“The apprehension is more related to the quarantine regime related to positive cases and/or close contacts, and which is under review by the Minister of Health and it will probably be modified and it could align with the changes and east coast restrictions,” he told investors. Thursday.
“It’s at 14 days…it becomes a problem as you dominate more cases, but we think that will be reviewed and there will be a risk-based approach and that will involve a lot of the RAT [rapid antigen test] kits.
“Can it be 10 days? Can it be seven? Can it be five? Can you test someone every day?
Double edged sword
The loosening of the WA border is seen as a double-edged sword for the resource industry, which will soon be able to tap into a larger labor pool but will likely encounter higher absenteeism rates. high as the virus spreads in the state.
BHP and Rio Tinto have suggested that short-term disruption is likely as the virus affects the state’s workforce in the months following the February 5 border change.
Mr Tonkin said Northern Star’s staff turnover rate had been close to 30% in recent months, and he predicted this could increase when the border is relaxed.
“I don’t expect the loosening of borders to help. I think there will be a drain of labor out of state,” he said.
Northern Star’s flagship Superpit mine, near Kalgoorlie-Boulder, employs both residential and overhead workers, while the company has other mines further north, mostly staffed by FIFO workers.
The FIFO sector has been seen as particularly vulnerable to COVID-19 as workers spend weeks living in small camps with communal facilities and sharing buses and planes.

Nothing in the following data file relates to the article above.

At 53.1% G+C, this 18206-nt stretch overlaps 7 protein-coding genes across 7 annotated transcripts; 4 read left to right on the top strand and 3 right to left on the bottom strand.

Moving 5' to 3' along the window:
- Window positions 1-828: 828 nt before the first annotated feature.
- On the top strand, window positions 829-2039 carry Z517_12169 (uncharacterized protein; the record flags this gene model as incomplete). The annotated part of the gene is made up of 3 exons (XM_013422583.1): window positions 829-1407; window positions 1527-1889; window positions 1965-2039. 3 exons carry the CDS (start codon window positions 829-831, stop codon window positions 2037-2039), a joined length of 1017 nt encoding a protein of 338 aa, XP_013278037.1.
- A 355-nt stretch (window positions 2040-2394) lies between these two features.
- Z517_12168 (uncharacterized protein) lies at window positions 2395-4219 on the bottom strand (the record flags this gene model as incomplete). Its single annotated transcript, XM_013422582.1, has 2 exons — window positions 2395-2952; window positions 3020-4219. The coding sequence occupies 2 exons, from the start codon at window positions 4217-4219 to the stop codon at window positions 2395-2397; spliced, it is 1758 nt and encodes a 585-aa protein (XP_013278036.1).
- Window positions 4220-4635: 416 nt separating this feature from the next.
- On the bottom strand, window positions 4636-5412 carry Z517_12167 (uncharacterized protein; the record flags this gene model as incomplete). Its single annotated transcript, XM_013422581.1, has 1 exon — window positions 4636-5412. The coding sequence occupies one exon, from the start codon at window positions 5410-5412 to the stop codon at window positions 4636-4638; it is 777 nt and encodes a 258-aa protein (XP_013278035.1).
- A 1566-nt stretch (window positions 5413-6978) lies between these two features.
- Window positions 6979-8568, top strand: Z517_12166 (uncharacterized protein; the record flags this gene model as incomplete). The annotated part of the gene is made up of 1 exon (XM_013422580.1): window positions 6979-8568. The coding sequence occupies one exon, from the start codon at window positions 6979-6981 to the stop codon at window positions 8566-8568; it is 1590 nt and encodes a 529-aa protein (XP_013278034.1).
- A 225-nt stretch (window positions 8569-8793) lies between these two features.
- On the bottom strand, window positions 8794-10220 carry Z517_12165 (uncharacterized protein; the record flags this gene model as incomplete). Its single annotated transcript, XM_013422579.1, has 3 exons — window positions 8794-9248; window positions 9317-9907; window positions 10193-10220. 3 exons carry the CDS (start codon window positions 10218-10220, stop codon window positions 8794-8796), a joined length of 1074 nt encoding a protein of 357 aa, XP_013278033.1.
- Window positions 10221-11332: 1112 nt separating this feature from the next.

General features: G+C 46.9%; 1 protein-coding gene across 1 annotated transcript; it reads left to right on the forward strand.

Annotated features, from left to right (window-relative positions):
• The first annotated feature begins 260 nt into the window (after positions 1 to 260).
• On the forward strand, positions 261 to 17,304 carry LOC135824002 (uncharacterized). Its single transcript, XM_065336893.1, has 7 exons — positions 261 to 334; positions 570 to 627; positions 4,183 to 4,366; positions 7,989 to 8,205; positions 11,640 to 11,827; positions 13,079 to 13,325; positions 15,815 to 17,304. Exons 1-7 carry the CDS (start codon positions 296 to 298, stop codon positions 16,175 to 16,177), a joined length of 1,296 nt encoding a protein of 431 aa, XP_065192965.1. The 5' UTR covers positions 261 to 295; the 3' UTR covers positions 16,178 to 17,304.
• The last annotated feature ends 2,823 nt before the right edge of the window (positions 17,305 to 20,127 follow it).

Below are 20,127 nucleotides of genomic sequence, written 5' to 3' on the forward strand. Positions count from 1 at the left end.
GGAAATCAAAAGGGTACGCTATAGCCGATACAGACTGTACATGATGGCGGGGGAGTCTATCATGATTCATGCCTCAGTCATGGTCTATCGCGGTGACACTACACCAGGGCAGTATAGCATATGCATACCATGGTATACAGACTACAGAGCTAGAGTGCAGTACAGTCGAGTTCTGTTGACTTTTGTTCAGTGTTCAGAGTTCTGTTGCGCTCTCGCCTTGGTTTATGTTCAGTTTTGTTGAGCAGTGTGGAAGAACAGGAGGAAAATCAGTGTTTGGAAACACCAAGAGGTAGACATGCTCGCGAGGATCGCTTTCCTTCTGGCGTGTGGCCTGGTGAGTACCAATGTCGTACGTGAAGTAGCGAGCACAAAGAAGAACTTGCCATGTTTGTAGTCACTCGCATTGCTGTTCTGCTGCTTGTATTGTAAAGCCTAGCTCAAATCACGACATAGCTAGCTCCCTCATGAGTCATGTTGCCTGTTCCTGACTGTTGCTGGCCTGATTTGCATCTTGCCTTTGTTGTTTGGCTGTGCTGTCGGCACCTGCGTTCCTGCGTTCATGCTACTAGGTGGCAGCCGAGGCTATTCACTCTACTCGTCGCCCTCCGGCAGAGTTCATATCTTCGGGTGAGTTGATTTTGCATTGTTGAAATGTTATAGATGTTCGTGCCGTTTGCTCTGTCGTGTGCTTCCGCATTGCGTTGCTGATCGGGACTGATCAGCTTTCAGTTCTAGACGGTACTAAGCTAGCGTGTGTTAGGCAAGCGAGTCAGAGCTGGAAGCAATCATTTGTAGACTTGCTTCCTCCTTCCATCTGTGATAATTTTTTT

But Mr Tonkin said managing the virus among residential workers, like those in Kalgoorlie, would be even more difficult.
“The plane, the plane is much easier to maintain and control, it’s residential where we see the ongoing interaction in the community and then coming back to work the next day is where the challenges are,” said he declared.
“It’s really incumbent on staff to step up and understand and be careful about large gatherings in the event of a large outbreak.”
The Kalgoorlie mines have produced more gold than expected over the past three months, helping to spark an 11% rise in Northern Star shares on Thursday.
The company’s Pogo mine in the US state of Alaska continued to fall short of expectations, but Barrenjoey analyst Glyn Lawcock said there were encouraging signs at the mine in December.
Pogo is currently not extracting enough ore to operate its plant at full capacity and Mr Tonkin said the focus is firmly on increasing underground mining rates.